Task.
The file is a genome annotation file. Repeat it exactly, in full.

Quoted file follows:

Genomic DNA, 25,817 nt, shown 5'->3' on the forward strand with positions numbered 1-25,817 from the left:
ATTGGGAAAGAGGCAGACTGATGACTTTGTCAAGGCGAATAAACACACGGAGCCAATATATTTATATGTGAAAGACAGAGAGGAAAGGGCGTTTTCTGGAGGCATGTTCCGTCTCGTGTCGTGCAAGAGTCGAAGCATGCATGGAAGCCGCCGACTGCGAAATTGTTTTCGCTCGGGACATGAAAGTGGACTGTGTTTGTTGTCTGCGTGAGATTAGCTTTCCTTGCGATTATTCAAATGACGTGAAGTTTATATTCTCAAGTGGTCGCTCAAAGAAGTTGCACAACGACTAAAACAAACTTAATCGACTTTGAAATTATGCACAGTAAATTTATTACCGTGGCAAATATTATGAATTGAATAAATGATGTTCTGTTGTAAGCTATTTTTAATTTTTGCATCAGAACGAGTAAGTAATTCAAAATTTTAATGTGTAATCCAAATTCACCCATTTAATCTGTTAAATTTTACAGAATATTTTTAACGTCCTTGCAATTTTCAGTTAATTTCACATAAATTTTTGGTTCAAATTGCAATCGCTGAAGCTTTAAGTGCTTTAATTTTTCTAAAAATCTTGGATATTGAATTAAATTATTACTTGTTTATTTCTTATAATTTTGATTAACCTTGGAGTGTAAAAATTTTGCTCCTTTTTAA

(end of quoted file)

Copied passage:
Genomic DNA, 25,817 nt, shown 5'->3' on the forward strand with positions numbered 1-25,817 from the left:
ATTGGGAAAGAGGCAGACTGATGACTTTGTCAAGGCGAATAAACACACGGAGCCAATATATTTATATGTGAAAGACAGAGAGGAAAGGGCGTTTTCTGGAGGCATGTTCCGTCTCGTGTCGTGCAAGAGTCGAAGCATGCATGGAAGCCGCCGACTGCGAAATTGTTTTCGCTCGGGACATGAAAGTGGACTGTGTTTGTTGTCTGCGTGAGATTAGCTTTCCTTGCGATTATTCAAATGACGTGAAGTTTATATTCTCAAGTGGTCGCTCAAAGAAGTTGCACAACGACTAAAACAAACTTAATCGACTTTGAAATTATGCACAGTAAATTTATTACCGTGGCAAATATTATGAATTGAATAAATGATGTTCTGTTGTAAGCTATTTTTAATTTTTGCATCAGAACGAGTAAGTAATTCAAAATTTTAATGTGTAATCCAAATTCACCCATTTAATCTGTTAAATTTTACAGAATATTTTTAACGTCCTTGCAATTTTCAGTTAATTTCACATAAATTTTTGGTTCAAATTGCAATCGCTGAAGCTTTAAGTGCTTTAATTTTTCTAAAAATCTTGGATATTGAATTAAATTATTACTTGTTTATTTCTTATAATTTTGATTAACCTTGGAGTGTAAAAATTTTGCTCCTTTTTAA